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Exclusive interview: Hyland on how digital transformation has changed them as a vendor
Tue, 13th Mar 2018
FYI, this story is more than a year old

Cloud-based services and digital transformation have fundamentally altered the state of doing business for many organisations, as enterprise-grade IT solutions increasingly see massive transitions in terms of scale and delivery.

This has not excluded the content management sphere, and one vendor that has been experiencing steady local growth is Hyland, as they carefully navigate and take advantage of the cloud shift.

We sat down with Hyland VP of Cloud Services Patrick Mulcahy to find out how the company is tracking in ANZ and whether they have leveraged the shifts in the market to provide a competitive offering.

Tell us about how Hyland has been operating in ANZ recently?

The ANZ market is definitely of big interest to us. We've seen significant growth in both the healthcare insurance and government side. We have a large partner here that has about 40 - 50 customers across all verticals but our main verticals are commercial, financial, healthcare, government and construction.

We have increased staff numbers over the last couple of years (up to 30+, from a base of only three people back in 2015), and have invested in data centers in both Sydney and Melbourne. This growth has been in direct response to customer demand in ANZ for content services.

We're also currently seeing both the enterprise organisations as well as the mid-market significantly increase their adoption of cloud solutions overall.

There has really been a big shift for organisations that have already invested in their data center, their people and other assets and investments. Both enterprise and mid-market organisations are quickly realising the agility benefits of a cloud solution, as well as the operating expense, risk and large capital expenditure associated with on-premises solutions.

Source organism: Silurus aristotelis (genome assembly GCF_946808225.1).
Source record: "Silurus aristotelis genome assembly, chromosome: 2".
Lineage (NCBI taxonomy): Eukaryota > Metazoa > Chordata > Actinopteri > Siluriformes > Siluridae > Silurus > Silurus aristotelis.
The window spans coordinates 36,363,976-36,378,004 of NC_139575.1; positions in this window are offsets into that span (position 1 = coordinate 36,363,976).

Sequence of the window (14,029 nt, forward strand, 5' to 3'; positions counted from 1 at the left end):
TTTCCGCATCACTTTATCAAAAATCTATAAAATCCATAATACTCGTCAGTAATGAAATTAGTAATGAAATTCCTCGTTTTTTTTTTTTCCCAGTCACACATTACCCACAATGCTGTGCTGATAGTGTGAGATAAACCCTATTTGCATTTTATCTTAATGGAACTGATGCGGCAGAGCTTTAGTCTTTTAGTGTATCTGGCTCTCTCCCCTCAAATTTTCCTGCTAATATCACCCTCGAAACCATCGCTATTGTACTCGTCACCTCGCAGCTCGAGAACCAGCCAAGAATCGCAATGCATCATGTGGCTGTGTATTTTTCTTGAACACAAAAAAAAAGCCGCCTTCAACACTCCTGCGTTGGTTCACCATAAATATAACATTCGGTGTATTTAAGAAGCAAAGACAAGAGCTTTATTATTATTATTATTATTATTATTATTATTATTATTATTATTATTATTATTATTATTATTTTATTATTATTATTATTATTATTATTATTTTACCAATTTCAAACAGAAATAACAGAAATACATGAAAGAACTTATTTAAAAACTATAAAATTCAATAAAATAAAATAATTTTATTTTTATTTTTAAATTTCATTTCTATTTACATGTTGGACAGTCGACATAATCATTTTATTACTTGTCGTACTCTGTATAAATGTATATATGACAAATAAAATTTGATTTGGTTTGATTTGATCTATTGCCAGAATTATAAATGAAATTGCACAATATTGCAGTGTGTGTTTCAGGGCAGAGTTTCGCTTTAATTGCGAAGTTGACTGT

When looking at Cloud-based services, how much has Hyland changed?

Gartner recently re-defined our category, moving to a description of “content services solutions” rather than Enterprise Content Management”. I think this is a huge indication that expectations of organisations are shifting in regards to what they expect out of a content services product.

Cloud is better for presenting information to stakeholders in a meaningful way. Paper, in contrast, is becoming less and less prominent. Documents are now a relatively small piece of the puzzle, so when we talk about content services, we are looking at images, contracts, databases and all sorts of collateral. Presenting that information in a meaningful way is where the value lies.

Cloud plays a huge part in that, as you look at consumerisation of the end user experience. People these days are more likely to use a phone to look at something, rather than be on a PC. Therefore, we find there is better access for smaller companies to use something like Hyland, whereas in the past it would have been enterprise only.

Is there still room for on-prem, or will that change completely?

Most companies will probably adopt a Hybrid model, moving forward. It doesn't always make sense to move all services to the cloud. Often it is better to run workloads where they make the most sense. Like with ‘Micro-services', it is a matter of being able to reach the info from where it makes the most sense to store it.